It doesn’t even have to be about knitting or crocheting. I want to take the opportunity to open this up. Sewing, quilting, sculpting, jewelry making, weaving, and any type of crafty outlet belongs here. In fact, I want to see what you have made! Share your projects! Stand up and be proud of the things that you have made! Inspire and be inspired by others! There is a place for you here.
Want to find some more inspiration and fun patterns online? Try heading over to ravelry.com to find another great community of knitters and crocheters. Want to learn? YouTube has so many great tutorials available for any skill level. Or you could do what I did and pick up a copy of Knitting for Dummies. There are a ton of resources out there for eager students. Don’t be afraid to try things. You may make something amazing!
I can’t wait to see if this panel will be back at GGC 2020!
This year, we’re partnering with the Paramount Hotel to offer group-rate rooms literally on the SAME BLOCK as the Conference Center. (Shout out to our excellent Operations team for making this magic happen!)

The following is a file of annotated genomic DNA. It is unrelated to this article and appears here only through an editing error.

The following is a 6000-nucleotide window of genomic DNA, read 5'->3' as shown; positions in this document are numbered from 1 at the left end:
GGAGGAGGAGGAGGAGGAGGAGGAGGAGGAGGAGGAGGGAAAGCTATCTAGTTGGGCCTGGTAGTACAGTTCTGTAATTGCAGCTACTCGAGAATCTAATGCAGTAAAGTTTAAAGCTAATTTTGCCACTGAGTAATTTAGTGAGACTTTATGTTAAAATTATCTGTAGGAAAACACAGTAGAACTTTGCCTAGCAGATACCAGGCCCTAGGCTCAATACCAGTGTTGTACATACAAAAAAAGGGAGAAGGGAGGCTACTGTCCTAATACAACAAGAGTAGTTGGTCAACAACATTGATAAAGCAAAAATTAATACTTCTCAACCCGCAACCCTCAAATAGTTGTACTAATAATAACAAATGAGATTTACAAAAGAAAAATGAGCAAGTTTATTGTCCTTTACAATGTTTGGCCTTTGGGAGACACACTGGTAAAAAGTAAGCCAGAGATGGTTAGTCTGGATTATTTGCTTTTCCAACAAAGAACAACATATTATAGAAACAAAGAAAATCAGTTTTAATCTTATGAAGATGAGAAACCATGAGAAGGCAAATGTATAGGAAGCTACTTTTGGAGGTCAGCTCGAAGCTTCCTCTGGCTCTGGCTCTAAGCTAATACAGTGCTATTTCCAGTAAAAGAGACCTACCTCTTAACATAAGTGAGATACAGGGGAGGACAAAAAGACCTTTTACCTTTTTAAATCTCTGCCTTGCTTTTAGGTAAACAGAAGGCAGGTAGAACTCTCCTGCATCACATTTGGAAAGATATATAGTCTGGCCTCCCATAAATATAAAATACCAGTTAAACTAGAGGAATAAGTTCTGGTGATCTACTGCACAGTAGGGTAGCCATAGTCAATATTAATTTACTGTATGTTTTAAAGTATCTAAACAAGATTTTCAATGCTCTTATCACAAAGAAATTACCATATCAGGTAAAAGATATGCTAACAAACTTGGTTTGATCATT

$175 per night
Available Friday, October 30 through Tuesday, November 3
This rate will expire, so wrangle your con-going companions and book now!
Have an idea for an awesome panel or interactive workshop that you’ve been mulling over? Want to share your knowledge and enthusiasm with fellow con-goers? Have a game that you would like to demo on the gaming floor?
Panel Submissions Each year, our panels are wide-ranging, diverse, compelling, and unique. Have a topic you’d like to discuss? A perspective you just HAVE to share? We want to hear from you!
Panelist and/or Moderator Application Apply to be considered as a panelist or moderator on any panels that need additional participants! Our team will work to match you with a panel that fits your interests.
Performance & Event Submissions From musical performances to variety shows, game shows to DJ sets, we can’t wait to receive your submissions for performances and events.
Workshop Submissions Workshops are some of the most interactive and educational elements of GeekGirlCon – and some of the most fun! Submit your idea for a hands-on presentation, class, or tutorial and share your know-how with all of us!